Choosing a Repair Shop

It’s your right to choose where have your vehicle’s damage estimated and repaired, even though your insurer may suggest shops that they would prefer for you to use. If an insurance company recommends that you have a particular shop estimate your claim or provide repairs, they must also give you written notice that you can have your repairs estimated and completed by the shop of your choice.

It’s important to note however, that the insurance company may, by giving you formal notice in writing, assume complete control of the repair process and have the vehicle repaired where they choose. Insurance companies very rarely exercise their right to undertake repairs; since by doing so they assume final responsibility for a satisfactory repair job.

When you select a shop, the responsibility for a satisfactory repair job is up to you. Any dispute about the quality of the repair or the collision shop’s guarantee is a contractual matter between you and the collision repair shop.


If an insurance company states or implies that they guarantee repairs if you take your vehicle to a shop that they choose, make sure you ask about the details of that guarantee – in writing!

Find out:

  • Who sets the repair standards (you, the shop or the insurer)?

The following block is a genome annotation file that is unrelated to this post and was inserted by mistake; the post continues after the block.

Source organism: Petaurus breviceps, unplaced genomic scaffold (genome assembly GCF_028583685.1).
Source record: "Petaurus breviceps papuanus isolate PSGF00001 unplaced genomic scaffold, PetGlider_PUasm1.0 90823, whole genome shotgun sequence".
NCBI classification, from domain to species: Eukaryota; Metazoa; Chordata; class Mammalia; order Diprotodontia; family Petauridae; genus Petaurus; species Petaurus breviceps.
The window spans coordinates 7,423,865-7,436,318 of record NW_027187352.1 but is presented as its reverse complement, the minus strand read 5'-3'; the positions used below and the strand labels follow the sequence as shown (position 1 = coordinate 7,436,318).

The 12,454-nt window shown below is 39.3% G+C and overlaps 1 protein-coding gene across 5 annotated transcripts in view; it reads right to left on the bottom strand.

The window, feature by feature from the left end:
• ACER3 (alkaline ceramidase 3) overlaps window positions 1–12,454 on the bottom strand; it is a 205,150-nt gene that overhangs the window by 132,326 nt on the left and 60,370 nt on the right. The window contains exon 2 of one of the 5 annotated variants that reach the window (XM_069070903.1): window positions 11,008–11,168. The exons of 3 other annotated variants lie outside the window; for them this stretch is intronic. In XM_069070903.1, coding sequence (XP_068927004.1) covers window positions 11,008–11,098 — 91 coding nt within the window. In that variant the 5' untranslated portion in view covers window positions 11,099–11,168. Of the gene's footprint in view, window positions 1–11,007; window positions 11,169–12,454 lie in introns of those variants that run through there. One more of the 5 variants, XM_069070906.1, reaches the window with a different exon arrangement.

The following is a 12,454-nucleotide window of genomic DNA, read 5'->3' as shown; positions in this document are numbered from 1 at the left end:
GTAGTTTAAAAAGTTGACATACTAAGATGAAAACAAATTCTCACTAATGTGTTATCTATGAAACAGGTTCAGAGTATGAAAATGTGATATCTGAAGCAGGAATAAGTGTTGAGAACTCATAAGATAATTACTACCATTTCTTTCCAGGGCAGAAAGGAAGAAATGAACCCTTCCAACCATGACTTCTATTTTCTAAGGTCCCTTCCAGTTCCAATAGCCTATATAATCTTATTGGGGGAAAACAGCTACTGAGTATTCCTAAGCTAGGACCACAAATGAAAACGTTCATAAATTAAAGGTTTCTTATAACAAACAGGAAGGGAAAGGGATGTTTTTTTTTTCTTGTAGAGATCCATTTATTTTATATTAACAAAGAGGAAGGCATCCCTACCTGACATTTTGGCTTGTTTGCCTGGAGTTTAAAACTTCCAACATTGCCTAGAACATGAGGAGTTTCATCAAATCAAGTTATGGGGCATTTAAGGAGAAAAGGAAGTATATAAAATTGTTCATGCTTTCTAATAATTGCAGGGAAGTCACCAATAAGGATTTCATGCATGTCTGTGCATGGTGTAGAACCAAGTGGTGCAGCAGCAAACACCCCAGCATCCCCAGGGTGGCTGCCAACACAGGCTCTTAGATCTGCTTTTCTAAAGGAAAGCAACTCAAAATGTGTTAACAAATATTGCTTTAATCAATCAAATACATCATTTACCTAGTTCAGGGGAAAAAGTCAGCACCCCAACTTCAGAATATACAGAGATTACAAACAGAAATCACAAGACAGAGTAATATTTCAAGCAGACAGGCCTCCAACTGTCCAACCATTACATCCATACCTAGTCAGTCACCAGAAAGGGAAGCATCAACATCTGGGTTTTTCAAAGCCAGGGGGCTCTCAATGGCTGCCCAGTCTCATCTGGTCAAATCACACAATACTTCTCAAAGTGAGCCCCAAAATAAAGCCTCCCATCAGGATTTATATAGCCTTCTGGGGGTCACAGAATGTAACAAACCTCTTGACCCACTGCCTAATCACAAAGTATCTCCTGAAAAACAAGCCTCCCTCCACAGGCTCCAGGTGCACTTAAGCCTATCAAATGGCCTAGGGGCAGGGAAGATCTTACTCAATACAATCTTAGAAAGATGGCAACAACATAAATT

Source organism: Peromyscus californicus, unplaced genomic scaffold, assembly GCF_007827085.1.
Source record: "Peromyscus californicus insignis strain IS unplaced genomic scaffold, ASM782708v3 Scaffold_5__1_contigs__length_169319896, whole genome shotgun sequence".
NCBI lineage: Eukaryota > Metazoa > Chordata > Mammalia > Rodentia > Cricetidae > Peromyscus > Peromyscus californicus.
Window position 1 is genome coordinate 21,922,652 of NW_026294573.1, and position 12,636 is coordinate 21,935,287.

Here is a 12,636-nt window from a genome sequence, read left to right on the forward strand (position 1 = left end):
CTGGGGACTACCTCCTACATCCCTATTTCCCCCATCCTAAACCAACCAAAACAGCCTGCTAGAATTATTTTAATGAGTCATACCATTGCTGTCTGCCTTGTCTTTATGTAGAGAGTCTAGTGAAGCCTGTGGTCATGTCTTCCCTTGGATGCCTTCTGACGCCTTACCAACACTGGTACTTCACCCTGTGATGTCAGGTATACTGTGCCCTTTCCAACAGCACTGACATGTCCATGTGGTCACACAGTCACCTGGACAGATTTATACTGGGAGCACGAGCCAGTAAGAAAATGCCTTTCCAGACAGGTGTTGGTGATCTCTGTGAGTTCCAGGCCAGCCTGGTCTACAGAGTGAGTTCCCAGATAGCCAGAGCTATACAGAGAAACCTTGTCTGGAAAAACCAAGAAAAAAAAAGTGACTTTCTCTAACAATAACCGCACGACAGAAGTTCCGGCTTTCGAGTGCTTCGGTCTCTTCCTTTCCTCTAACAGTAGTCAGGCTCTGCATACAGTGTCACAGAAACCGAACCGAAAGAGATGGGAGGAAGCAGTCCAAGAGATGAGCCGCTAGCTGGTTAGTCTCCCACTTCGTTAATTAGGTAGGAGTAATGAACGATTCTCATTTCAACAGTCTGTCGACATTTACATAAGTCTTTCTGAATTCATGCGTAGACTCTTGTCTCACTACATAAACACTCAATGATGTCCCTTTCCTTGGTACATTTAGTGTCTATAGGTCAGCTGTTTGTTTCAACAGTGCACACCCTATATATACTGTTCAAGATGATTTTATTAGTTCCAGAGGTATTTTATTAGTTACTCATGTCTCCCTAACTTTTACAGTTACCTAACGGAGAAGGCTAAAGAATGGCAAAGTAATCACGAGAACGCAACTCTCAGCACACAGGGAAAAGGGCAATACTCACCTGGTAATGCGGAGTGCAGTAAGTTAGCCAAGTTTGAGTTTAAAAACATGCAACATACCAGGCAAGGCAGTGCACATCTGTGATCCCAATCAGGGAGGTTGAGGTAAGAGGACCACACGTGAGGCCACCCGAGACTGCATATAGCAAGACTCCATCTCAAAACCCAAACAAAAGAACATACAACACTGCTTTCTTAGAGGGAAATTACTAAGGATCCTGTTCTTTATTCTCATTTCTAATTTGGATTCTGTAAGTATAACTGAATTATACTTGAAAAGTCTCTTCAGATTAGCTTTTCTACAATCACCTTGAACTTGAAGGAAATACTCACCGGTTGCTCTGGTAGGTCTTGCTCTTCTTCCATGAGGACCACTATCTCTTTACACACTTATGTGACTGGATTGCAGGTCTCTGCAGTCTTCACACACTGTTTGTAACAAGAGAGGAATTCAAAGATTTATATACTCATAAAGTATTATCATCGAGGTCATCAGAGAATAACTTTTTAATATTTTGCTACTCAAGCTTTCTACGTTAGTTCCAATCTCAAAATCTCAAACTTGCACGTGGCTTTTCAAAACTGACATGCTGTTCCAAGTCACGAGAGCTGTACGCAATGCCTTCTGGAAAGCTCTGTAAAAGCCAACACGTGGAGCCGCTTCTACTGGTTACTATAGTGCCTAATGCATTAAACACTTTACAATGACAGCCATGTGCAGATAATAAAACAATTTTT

• Who decides whether a repair has been properly completed (you or the insurer)?
  • If you are unsatisfied with the repair, who will re-do the work?
  • Often, an insurance company’s guarantee is actually the repair shop’s guarantee. So the responsibility for a satisfactory repair job will remain a contractual matter between you and the shop, just as if you had chosen the shop in the first place.

So, it’s in your best interest to choose a collision shop carefully!


Look for a collision shop that has the appropriate technology and training to fix your car. Newer vehicles have unibody construction, aluminum and alloy components and sophisticated safety electronics that cannot be properly repaired on the same equipment that fixed your old firebird or the family K-Car from days past.

  • Look for a shop that has a reputation for high quality work and a written guarantee.
  • Ask friends and co-workers for references to shops where they have had excellent service.
  • Check with the Automotive Service and Repair Association.
  • Ask a certified Dealer that sells your make of vehicle who they would suggest.
  • Provincial law requires that repair shops be licensed under the Alberta Motor Vehicle Industry Council. If a shop is not licensed do not deal with them!
  • The law also requires that collision shops hire only journeymen and registered apprentices to do repair work, so look for the journeyman certificates and other signs of ongoing training.

Once you have chosen a collision shop, advise your insurance company…

To ensure quality of service, check whether the shop you are dealing with is licensed. A list of licensed shops is available at the Alberta Motor Vehicle Industry Council website.